Local Government and Politics, News

Peabody mayor Bettencourt outlines future of the city at mid-term inaugural address

Peabody Mayor Edward A. Bettencourt Jr. speaks at the mid-term inaugural of city government at Peabody City Hall. (Owen O'Rourke)

PEABODY — The state of the city is strong and getting stronger, but there’s still room for improvement.

That was the message from four-term Mayor Edward A. Bettencourt Jr., who greeted a packed crowd at the Frank L. Wiggin Auditorium in City Hall Monday night for his mid-term inaugural speech.

“Peabody is a city on the move,” he said. “It’s a city that is nationally recognized as a great place to live, raise a family, or start a business … there is still much work ahead of us.”

Perhaps the biggest news of the night was about the future of Veterans Memorial High School.

Despite recent improvements, the mayor said the school will require millions of dollars to maintain. Decisions will have to be made whether the nearly 50-year-old high school should be rehabbed or built new, he said.

“Our school leadership, Superintendent (Cara) Murtagh, our School Committee and I all agree that Peabody needs to invest in a modern facility which inspires our students and their teachers to be the very best they can be,” he said. “I will soon ask the School Committee to begin the process of submitting a formal statement of interest to the Massachusetts School Building Authority this spring.”

Such a project will take years to complete, he said, and there are no guarantees of state funding.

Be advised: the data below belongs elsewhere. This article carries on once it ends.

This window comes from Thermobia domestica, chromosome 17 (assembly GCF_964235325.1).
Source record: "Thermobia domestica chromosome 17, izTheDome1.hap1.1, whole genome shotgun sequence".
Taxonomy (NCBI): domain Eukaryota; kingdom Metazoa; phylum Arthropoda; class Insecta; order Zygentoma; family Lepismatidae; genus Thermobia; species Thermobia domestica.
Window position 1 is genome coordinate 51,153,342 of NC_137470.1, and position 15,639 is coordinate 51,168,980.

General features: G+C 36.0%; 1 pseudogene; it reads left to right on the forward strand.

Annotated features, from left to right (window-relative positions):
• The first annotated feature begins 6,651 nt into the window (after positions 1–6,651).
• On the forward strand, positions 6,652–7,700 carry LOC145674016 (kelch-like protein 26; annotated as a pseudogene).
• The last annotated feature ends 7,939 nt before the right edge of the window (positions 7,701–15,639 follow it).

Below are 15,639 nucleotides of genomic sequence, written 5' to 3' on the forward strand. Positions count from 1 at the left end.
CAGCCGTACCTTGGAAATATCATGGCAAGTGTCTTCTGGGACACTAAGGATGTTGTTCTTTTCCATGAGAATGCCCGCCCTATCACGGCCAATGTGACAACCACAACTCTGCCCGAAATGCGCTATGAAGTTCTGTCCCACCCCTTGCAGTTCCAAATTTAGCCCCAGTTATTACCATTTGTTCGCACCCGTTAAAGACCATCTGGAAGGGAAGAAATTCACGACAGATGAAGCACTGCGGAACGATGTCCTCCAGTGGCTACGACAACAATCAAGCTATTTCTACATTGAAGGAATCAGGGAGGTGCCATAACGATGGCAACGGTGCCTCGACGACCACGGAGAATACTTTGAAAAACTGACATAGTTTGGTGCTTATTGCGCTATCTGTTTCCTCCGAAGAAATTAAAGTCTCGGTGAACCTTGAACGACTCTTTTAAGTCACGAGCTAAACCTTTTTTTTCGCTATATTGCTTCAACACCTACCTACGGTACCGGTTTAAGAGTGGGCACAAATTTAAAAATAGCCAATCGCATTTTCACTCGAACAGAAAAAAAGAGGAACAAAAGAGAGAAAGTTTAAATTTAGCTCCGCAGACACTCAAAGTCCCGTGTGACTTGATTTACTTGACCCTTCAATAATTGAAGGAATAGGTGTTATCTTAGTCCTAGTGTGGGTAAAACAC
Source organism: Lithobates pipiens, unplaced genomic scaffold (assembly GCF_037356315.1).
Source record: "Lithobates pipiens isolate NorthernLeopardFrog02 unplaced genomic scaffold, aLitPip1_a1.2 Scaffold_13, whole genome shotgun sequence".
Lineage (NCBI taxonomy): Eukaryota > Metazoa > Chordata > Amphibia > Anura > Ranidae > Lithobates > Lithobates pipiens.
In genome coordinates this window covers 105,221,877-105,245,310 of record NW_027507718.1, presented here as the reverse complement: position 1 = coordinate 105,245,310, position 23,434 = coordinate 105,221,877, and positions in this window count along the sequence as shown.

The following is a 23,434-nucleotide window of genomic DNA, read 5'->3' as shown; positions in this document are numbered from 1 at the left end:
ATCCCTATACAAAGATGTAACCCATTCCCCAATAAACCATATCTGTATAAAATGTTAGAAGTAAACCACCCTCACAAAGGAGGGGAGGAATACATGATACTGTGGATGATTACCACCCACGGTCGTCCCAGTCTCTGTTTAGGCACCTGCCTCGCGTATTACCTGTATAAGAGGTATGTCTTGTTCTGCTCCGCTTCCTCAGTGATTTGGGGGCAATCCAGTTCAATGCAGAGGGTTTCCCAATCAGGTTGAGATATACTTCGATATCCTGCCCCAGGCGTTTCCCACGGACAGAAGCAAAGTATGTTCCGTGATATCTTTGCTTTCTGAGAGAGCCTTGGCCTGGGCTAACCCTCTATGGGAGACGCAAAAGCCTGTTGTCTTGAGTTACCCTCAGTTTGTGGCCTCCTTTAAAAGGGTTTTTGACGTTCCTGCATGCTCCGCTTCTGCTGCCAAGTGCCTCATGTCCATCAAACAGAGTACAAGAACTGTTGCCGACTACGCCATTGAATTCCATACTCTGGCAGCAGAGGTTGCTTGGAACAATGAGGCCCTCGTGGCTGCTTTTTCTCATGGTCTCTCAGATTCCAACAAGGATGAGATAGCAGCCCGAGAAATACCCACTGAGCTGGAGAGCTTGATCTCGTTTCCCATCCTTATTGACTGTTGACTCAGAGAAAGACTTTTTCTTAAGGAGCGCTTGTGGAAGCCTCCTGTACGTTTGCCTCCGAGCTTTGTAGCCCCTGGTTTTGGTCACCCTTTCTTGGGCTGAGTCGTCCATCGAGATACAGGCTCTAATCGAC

The mayor also reflected on the city’s past.

Once considered the engine that drove the region’s economy, Peabody’s growth stagnated, the downtown languished as little more than a cut-through for speeding traffic with vacant storefronts and frequent flooding, he said.

“Flooding, while still a concern, is much less frequent and much less severe thanks to the construction of the massive retention basin,” he said.

In addition, Centennial Park suffered from vacancies, poor signs, and few prospects, and the future of the Northshore Mall was in doubt.

Today, the mayor said with the construction of Centennial Crossing, a 40,000-square-foot plaza featuring shops, restaurants, and services, the renaissance of Centennial Park is complete.

Ceva Logistics leased a portion of a new 145,000-square-foot commercial building on Fifth Street. In addition, construction of Expeditors’ 140,000-square-foot office and warehouse complex is underway on Jubilee Drive.

The Northshore Mall, the city’s largest employer and largest taxpayer, is investing in Peabody to the tune of $100 million. The mall’s newest addition, the Promenade at Northshore Mall, boasts new restaurants and bars.

Life Time Fitness is scheduled to open a 114,000-square-foot health entertainment destination near the shuttered Sears next year.

Tesla, the California-based electric car company, is planning to bring a dealership at the Sears Automotive Center.

Among his administration’s achievements, Bettencourt said, is the improvement of the Central Street corridor from Walnut Street to Wilson Square, with nearly $10 million in state and federal funds.

The Peabody Dog Park on Perkins Street opened in October, offering dogs 2,500 square feet to roam.

Last month, he unveiled the Peabody Clean & Sustainable Water Infrastructure project, $36 million in upgrades to the city’s water delivery system.

The additional staffing at the city’s five neighborhood fire stations provides added protection for firefighters and property owners, he said. He praised the city’s police officers as some of the best trained and best equipped in the state.

“Peabody was recently ranked in the top 30 of the 101 safest cities in America, according to Safehome, an organization that compiles FBI crime statistics,” Bettencourt said.

He noted for the fourth consecutive year, average home values increased, this year by nearly 9 percent, the highest value in the city’s history, he said.

The Peabody Veterans Memorial High School Concert Band and Chorale performed during the ceremony while the event was catered by school’s culinary arts program.

Bettencourt welcomed Jon Turco as new council president and praised outgoing president Edward Charest.

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